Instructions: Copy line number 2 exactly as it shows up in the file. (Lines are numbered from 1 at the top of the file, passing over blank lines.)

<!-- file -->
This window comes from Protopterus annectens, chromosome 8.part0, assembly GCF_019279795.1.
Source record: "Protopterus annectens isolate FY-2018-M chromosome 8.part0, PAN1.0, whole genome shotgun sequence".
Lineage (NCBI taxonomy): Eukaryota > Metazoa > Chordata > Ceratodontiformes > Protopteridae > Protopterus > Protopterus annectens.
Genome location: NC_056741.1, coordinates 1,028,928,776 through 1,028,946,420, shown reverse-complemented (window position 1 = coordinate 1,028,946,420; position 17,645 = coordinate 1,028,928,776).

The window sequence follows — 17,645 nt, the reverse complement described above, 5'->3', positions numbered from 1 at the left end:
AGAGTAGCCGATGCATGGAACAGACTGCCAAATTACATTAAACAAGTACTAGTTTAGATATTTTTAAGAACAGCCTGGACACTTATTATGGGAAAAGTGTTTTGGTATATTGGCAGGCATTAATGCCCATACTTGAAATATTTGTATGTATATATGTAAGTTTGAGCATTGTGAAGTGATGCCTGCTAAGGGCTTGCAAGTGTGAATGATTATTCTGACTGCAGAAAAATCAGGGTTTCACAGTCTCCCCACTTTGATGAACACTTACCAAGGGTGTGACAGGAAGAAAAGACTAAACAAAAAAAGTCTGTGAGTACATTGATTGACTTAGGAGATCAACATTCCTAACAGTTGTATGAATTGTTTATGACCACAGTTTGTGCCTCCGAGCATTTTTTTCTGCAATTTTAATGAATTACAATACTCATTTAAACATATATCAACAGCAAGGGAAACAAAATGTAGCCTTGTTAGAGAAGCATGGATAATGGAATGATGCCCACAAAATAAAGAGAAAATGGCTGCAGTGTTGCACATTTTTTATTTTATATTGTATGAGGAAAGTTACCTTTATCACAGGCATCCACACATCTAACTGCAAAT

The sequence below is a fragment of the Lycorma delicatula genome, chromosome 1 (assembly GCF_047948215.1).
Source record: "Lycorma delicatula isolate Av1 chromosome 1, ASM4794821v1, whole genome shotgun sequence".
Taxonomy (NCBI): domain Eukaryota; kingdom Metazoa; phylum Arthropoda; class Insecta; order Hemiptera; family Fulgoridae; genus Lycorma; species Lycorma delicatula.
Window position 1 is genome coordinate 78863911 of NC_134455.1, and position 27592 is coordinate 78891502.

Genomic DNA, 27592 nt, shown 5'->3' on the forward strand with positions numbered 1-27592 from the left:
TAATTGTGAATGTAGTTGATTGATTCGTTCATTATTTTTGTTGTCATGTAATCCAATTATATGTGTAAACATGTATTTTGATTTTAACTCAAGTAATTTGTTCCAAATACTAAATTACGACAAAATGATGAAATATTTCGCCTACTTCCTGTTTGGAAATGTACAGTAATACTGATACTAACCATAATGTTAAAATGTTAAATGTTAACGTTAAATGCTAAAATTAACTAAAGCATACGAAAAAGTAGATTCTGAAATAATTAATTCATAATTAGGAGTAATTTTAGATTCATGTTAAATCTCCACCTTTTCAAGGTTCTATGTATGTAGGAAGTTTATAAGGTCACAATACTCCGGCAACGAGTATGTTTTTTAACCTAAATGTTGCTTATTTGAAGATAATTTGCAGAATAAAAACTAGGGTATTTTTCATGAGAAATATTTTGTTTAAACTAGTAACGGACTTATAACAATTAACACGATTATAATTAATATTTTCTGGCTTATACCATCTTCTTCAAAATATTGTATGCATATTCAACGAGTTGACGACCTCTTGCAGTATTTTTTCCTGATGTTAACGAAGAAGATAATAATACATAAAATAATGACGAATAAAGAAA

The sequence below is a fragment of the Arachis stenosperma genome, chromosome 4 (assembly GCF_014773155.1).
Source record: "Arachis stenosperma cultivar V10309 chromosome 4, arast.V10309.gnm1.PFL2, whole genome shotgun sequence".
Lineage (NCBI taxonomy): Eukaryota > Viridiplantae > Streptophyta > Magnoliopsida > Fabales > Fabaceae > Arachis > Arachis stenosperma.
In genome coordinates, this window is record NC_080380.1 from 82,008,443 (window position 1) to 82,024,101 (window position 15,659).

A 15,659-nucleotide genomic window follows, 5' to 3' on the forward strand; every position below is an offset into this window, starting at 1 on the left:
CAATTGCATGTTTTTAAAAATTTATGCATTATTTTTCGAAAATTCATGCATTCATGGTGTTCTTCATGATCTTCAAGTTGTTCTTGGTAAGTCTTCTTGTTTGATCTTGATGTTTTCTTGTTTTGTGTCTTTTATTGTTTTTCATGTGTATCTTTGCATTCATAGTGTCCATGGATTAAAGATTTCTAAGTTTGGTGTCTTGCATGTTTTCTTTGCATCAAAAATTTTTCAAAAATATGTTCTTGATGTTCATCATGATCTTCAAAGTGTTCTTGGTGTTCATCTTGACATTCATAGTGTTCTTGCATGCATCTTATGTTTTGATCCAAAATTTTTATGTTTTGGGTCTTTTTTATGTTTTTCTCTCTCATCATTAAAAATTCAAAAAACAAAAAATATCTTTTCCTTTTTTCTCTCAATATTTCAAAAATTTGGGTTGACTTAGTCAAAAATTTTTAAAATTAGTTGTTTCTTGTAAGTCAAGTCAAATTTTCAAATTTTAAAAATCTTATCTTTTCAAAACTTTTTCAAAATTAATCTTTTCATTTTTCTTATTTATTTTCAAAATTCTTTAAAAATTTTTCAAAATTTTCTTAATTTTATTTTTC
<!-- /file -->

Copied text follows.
Source record: "Protopterus annectens isolate FY-2018-M chromosome 8.part0, PAN1.0, whole genome shotgun sequence".